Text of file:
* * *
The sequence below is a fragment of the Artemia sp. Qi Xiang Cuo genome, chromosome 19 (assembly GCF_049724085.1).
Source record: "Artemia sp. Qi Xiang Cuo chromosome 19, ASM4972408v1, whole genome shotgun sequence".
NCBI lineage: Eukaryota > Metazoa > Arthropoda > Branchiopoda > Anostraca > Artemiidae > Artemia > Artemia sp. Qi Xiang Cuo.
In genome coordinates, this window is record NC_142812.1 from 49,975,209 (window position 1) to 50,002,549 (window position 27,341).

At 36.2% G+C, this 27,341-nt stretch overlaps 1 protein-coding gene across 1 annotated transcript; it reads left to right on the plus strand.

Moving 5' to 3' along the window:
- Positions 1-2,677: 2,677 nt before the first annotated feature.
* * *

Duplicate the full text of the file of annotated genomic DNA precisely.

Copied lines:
The sequence below is a fragment of the Artemia sp. Qi Xiang Cuo genome, chromosome 19 (assembly GCF_049724085.1).
Source record: "Artemia sp. Qi Xiang Cuo chromosome 19, ASM4972408v1, whole genome shotgun sequence".
NCBI lineage: Eukaryota > Metazoa > Arthropoda > Branchiopoda > Anostraca > Artemiidae > Artemia > Artemia sp. Qi Xiang Cuo.
In genome coordinates, this window is record NC_142812.1 from 49,975,209 (window position 1) to 50,002,549 (window position 27,341).

At 36.2% G+C, this 27,341-nt stretch overlaps 1 protein-coding gene across 1 annotated transcript; it reads left to right on the plus strand.

Moving 5' to 3' along the window:
- Positions 1-2,677: 2,677 nt before the first annotated feature.